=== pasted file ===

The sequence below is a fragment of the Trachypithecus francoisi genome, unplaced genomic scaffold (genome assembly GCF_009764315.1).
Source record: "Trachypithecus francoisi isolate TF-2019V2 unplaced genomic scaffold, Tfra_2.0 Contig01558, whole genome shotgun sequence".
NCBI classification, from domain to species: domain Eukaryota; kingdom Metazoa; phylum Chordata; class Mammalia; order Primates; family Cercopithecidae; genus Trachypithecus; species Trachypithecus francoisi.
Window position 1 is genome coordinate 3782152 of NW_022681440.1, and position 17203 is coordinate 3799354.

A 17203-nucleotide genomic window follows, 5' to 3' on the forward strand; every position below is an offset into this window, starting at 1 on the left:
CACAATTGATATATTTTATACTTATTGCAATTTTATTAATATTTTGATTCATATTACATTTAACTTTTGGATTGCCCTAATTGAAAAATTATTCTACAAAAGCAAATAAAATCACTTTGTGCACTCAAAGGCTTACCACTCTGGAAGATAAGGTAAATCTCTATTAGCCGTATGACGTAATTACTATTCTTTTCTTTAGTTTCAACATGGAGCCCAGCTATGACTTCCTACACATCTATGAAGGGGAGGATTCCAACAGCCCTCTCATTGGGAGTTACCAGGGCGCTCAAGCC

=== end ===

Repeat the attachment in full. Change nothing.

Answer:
The sequence below is a fragment of the Trachypithecus francoisi genome, unplaced genomic scaffold (genome assembly GCF_009764315.1).
Source record: "Trachypithecus francoisi isolate TF-2019V2 unplaced genomic scaffold, Tfra_2.0 Contig01558, whole genome shotgun sequence".
NCBI classification, from domain to species: domain Eukaryota; kingdom Metazoa; phylum Chordata; class Mammalia; order Primates; family Cercopithecidae; genus Trachypithecus; species Trachypithecus francoisi.
Window position 1 is genome coordinate 3782152 of NW_022681440.1, and position 17203 is coordinate 3799354.

A 17203-nucleotide genomic window follows, 5' to 3' on the forward strand; every position below is an offset into this window, starting at 1 on the left:
CACAATTGATATATTTTATACTTATTGCAATTTTATTAATATTTTGATTCATATTACATTTAACTTTTGGATTGCCCTAATTGAAAAATTATTCTACAAAAGCAAATAAAATCACTTTGTGCACTCAAAGGCTTACCACTCTGGAAGATAAGGTAAATCTCTATTAGCCGTATGACGTAATTACTATTCTTTTCTTTAGTTTCAACATGGAGCCCAGCTATGACTTCCTACACATCTATGAAGGGGAGGATTCCAACAGCCCTCTCATTGGGAGTTACCAGGGCGCTCAAGCC